U.S. solar trade case advances, panel finds harm to producers

WASHINGTON/LOS ANGELES (Reuters) - The U.S. International Trade Commission on Friday found that imports of cheap solar panels harmed domestic producers, setting the stage for President Donald Trump to consider imposing tariffs or other relief measures to protect the nation’s small solar manufacturing sector.

Solar panels are pictured on the rooftops of residential homes in San Diego, California August 21, 2015. REUTERS/Mike Blake

The unanimous decision by all four voting commissioners followed a complaint brought by bankrupt Georgia-based solar manufacturer Suniva Inc in April.

In its petition, Suniva said a glut of panels manufactured abroad, mostly in China and other Asian countries, has depressed prices and made it impossible for American producers to compete. The company, which is majority owned by Hong Kong-based Shunfeng International Clean Energy Ltd 1165.HK, was joined in its petition by the U.S. arm of Germany's SolarWorld AG SWVKk.F.

Both Suniva and SolarWorld praised the ITC’s vote. In a statement, Suniva called on Trump to implement relief that “prevents China and its proxies from owning the sun.”

The outcome was a sharp blow to the solar installation industry, which strongly opposed Suniva’s petition on the grounds that it would drive up the price of solar power just as it is becoming competitive with electricity generated from fossil fuels.

The Solar Energy Industries Association (SEIA) trade group lobbied heavily against the petition, and on Friday vowed to be “front and center” in the remedy process. SEIA has warned that the solar industry would lose 88,000 jobs, or one-third of its workforce, if the hefty protections Suniva proposed in its petition are implemented.

Manufacturing jobs made up about 14 percent of the solar industry’s workforce in 2016, according to The Solar Foundation.

Under the rare Section 201 trade case, Trump will make a final decision on whether to provide relief to U.S. manufacturers, and, if so, what type. The ITC will deliver its recommendations to Trump by Nov. 13. He could accept them, choose to implement something else entirely, or do nothing.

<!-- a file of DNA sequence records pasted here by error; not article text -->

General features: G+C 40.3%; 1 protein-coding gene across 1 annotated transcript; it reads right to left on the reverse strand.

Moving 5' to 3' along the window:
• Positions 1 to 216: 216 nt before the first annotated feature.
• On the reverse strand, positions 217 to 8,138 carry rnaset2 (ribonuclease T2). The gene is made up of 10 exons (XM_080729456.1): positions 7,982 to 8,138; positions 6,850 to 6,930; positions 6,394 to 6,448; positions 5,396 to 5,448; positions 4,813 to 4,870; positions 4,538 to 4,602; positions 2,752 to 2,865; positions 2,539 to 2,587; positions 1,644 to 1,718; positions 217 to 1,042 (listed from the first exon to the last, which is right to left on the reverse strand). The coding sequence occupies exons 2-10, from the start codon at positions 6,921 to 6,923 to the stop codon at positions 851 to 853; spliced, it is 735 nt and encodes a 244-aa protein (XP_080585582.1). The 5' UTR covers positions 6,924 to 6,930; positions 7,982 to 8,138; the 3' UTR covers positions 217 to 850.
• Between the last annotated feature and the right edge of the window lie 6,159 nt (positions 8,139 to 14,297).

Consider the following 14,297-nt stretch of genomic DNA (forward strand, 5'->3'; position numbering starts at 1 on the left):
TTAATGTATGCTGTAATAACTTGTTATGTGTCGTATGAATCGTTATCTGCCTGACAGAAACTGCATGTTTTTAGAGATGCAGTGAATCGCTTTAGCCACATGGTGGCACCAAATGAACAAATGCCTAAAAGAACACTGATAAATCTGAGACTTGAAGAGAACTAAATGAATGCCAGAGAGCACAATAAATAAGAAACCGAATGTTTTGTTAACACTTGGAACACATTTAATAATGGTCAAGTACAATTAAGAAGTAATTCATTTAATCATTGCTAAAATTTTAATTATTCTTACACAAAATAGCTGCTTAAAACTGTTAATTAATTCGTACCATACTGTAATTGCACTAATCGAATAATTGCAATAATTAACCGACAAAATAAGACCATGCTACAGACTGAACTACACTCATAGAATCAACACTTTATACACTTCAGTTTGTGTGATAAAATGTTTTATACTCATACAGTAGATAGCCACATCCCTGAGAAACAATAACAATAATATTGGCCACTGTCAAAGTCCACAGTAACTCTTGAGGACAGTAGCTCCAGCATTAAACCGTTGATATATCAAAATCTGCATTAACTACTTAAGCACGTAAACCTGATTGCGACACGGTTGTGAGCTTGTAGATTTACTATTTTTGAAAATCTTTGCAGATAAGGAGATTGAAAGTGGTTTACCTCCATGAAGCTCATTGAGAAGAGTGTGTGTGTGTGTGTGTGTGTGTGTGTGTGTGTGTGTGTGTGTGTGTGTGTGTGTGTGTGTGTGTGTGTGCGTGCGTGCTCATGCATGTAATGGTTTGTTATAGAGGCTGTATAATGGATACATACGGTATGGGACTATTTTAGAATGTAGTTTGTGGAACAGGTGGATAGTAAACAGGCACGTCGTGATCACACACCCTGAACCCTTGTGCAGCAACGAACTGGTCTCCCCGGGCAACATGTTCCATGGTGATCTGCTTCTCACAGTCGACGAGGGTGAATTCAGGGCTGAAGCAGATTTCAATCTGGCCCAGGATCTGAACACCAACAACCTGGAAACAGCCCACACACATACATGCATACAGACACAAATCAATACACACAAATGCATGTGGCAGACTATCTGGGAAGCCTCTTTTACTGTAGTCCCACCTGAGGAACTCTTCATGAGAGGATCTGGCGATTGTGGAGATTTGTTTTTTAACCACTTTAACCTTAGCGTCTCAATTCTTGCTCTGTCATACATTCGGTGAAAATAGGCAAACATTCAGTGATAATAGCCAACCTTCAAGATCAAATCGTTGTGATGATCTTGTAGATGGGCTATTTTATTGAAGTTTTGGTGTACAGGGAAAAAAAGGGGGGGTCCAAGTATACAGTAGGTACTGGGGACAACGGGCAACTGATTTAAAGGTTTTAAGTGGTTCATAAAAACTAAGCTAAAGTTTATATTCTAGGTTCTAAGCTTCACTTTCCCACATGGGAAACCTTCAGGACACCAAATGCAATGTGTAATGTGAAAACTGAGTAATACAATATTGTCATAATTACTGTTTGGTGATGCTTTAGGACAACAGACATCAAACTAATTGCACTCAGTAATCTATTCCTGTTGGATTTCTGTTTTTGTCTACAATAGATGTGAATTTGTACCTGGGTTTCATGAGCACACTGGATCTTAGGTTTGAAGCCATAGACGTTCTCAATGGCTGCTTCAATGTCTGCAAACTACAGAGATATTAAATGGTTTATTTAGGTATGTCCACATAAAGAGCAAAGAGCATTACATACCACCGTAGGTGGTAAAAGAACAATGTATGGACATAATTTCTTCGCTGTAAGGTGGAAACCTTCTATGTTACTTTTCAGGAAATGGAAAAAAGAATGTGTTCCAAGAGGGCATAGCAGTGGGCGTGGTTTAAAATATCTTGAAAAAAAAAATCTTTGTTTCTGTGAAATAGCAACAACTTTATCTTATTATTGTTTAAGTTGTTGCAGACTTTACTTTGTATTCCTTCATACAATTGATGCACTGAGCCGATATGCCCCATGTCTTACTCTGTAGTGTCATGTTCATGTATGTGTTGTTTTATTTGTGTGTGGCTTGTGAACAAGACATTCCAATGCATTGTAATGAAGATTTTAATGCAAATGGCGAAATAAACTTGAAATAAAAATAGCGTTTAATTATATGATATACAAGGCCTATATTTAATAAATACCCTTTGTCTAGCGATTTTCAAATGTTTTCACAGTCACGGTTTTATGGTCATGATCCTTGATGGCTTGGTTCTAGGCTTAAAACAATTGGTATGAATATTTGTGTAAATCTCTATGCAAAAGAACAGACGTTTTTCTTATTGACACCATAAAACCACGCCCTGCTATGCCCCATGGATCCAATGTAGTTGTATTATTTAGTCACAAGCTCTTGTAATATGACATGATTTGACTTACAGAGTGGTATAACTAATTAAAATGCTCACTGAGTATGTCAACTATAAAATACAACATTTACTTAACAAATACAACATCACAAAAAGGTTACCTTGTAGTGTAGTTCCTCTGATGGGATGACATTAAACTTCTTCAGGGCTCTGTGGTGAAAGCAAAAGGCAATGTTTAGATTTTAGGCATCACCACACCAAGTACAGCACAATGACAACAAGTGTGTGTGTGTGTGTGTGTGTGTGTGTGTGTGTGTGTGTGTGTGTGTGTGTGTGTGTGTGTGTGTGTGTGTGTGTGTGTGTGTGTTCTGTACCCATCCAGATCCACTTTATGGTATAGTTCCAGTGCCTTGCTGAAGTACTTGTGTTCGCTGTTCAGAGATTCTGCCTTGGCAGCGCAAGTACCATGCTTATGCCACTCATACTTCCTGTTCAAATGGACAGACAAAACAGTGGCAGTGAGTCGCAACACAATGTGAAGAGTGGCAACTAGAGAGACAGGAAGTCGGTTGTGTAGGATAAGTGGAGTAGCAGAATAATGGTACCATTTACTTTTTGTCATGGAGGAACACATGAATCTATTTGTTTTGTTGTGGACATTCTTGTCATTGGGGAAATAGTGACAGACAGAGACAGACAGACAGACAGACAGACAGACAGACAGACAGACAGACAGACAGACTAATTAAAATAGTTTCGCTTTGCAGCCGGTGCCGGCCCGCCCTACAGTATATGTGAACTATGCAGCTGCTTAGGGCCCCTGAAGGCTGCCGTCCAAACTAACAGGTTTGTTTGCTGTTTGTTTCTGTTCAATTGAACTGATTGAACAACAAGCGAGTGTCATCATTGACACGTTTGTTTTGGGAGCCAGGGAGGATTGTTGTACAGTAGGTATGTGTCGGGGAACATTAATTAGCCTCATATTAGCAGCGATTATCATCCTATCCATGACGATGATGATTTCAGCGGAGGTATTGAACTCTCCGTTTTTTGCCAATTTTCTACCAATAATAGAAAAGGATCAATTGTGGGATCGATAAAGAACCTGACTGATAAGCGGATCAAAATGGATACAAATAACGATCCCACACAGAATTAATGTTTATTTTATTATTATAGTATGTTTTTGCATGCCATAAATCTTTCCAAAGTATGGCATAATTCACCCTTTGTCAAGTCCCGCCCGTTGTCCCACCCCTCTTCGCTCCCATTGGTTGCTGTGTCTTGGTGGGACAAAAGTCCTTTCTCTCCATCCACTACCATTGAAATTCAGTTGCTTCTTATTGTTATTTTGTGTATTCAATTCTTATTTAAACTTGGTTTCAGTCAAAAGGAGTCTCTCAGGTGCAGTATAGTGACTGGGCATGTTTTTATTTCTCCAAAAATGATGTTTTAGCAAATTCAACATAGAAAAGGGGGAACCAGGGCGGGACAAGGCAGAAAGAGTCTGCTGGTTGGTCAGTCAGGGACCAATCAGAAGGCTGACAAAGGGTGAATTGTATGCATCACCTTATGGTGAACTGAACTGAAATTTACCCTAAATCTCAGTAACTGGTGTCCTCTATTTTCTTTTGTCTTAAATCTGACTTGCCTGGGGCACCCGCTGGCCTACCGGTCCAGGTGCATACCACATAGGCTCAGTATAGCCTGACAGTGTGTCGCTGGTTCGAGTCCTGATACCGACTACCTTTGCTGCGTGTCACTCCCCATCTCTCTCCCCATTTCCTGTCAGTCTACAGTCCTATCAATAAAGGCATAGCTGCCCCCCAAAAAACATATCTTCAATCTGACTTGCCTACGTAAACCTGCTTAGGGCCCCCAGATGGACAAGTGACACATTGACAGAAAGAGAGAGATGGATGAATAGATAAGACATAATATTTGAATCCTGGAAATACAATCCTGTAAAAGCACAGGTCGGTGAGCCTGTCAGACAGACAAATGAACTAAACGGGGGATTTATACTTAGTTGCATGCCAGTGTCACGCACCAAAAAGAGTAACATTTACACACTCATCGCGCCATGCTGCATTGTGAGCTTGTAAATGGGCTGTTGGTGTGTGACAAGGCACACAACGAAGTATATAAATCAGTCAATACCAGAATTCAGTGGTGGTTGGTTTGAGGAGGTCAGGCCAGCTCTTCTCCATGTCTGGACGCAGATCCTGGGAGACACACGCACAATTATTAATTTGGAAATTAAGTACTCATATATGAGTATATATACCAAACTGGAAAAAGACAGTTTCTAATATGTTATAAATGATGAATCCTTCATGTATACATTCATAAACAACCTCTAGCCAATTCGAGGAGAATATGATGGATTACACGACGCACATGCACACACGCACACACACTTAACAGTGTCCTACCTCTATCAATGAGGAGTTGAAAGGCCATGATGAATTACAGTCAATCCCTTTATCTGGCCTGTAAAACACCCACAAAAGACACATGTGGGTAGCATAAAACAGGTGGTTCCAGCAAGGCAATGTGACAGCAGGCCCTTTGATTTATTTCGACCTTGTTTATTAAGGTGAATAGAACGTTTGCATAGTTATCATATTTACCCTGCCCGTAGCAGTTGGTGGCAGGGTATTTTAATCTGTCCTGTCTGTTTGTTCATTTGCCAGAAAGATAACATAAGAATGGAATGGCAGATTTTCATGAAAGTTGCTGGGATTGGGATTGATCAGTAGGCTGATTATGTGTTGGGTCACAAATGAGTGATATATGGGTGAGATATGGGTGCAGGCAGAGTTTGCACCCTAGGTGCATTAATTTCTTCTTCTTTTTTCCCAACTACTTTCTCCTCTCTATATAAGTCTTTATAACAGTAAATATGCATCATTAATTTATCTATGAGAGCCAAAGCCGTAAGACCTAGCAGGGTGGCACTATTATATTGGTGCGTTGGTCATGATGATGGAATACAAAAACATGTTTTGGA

“The President will examine the facts and make a determination that reflects the best interests of the United States,” White House spokeswoman Natalie Strom said in a statement. “The U.S. solar manufacturing sector contributes to our energy security and economic prosperity.”

Trump’s vows to protect U.S. manufacturers from “unfair” imports, have sparked widespread nervousness among solar developers and installers that have benefited from a 70 percent drop in the cost of solar since 2010. Many snapped up cheap imported panels ahead of the decision and warned that some projects may not be completed if hefty tariffs are implemented.

Trump has taken a tough approach on trade policy and Chinese exporters in particular. Most of the solar panels installed in the United States are made in China and other Asian countries.

The United States invented photovoltaic technology and accounted for more than a quarter of global solar manufacturing as recently as 2001. But its share has dropped to less than 2 percent today.

First Solar Inc FSLR.O, a U.S. company that makes solar panels from cadmium telluride rather than the crystalline silicon that dominates the market and is the target of the trade case, is widely expected to benefit if tariffs are implemented on products made by its competitors.

The company's shares were up 6.5 percent at $51.96 on Friday, and have gained nearly 90 percent since Suniva filed its petition. The broader MAC Global Solar index .SUNIDX was up less than 1 percent following the ITC's vote.

Reporting by David Lawder, writing by Eric Walsh and Nichola Groom; editing by Jonathan Oatis and Diane Craft